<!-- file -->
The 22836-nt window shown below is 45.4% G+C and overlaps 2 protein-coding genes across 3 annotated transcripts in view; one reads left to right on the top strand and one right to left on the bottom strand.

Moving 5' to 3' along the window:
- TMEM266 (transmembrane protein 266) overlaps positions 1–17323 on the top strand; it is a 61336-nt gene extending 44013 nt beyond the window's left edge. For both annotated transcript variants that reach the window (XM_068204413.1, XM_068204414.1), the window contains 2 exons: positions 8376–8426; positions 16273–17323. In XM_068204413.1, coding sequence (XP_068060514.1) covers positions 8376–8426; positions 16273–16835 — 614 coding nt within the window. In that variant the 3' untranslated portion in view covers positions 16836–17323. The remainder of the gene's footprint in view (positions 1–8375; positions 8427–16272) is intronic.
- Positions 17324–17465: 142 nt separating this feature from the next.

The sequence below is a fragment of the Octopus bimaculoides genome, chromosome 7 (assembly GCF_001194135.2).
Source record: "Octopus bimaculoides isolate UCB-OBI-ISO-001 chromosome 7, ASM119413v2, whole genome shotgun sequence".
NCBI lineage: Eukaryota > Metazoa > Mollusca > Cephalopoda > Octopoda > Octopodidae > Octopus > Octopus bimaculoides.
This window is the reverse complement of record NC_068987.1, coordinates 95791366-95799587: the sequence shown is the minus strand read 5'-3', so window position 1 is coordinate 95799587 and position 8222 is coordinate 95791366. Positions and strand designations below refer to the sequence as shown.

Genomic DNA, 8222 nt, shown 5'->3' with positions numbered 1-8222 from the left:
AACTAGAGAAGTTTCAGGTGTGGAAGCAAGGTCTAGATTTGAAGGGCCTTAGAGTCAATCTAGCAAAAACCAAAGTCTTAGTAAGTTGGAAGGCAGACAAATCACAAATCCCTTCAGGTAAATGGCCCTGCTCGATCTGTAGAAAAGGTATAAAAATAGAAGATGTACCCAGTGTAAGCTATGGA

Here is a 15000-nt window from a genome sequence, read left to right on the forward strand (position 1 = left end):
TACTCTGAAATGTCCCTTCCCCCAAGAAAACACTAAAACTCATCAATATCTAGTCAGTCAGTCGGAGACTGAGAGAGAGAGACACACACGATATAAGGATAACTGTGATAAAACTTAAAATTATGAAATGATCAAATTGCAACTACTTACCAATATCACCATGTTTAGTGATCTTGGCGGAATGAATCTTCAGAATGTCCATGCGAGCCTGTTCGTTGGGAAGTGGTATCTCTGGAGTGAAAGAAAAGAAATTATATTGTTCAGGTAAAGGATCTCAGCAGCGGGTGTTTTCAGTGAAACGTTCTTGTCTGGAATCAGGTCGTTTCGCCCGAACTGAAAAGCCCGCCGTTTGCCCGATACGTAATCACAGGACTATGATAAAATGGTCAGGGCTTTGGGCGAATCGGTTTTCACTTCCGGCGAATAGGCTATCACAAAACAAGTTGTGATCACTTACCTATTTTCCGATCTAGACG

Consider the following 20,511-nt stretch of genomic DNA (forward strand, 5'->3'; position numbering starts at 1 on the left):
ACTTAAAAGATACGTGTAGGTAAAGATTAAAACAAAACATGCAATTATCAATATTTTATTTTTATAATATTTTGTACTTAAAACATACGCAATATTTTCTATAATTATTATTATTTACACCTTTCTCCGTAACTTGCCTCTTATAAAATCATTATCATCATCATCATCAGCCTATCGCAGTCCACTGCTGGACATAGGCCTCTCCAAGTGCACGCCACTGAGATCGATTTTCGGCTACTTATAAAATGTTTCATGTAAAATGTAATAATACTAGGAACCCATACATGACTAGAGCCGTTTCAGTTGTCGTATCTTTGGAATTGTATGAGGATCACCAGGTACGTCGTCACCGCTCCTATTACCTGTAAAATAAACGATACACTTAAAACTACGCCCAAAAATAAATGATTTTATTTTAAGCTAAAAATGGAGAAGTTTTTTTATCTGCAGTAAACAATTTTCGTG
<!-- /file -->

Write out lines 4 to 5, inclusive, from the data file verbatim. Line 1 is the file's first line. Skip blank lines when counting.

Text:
- Positions 17324–17465: 142 nt separating this feature from the next.

The sequence below is a fragment of the Octopus bimaculoides genome, chromosome 7 (assembly GCF_001194135.2).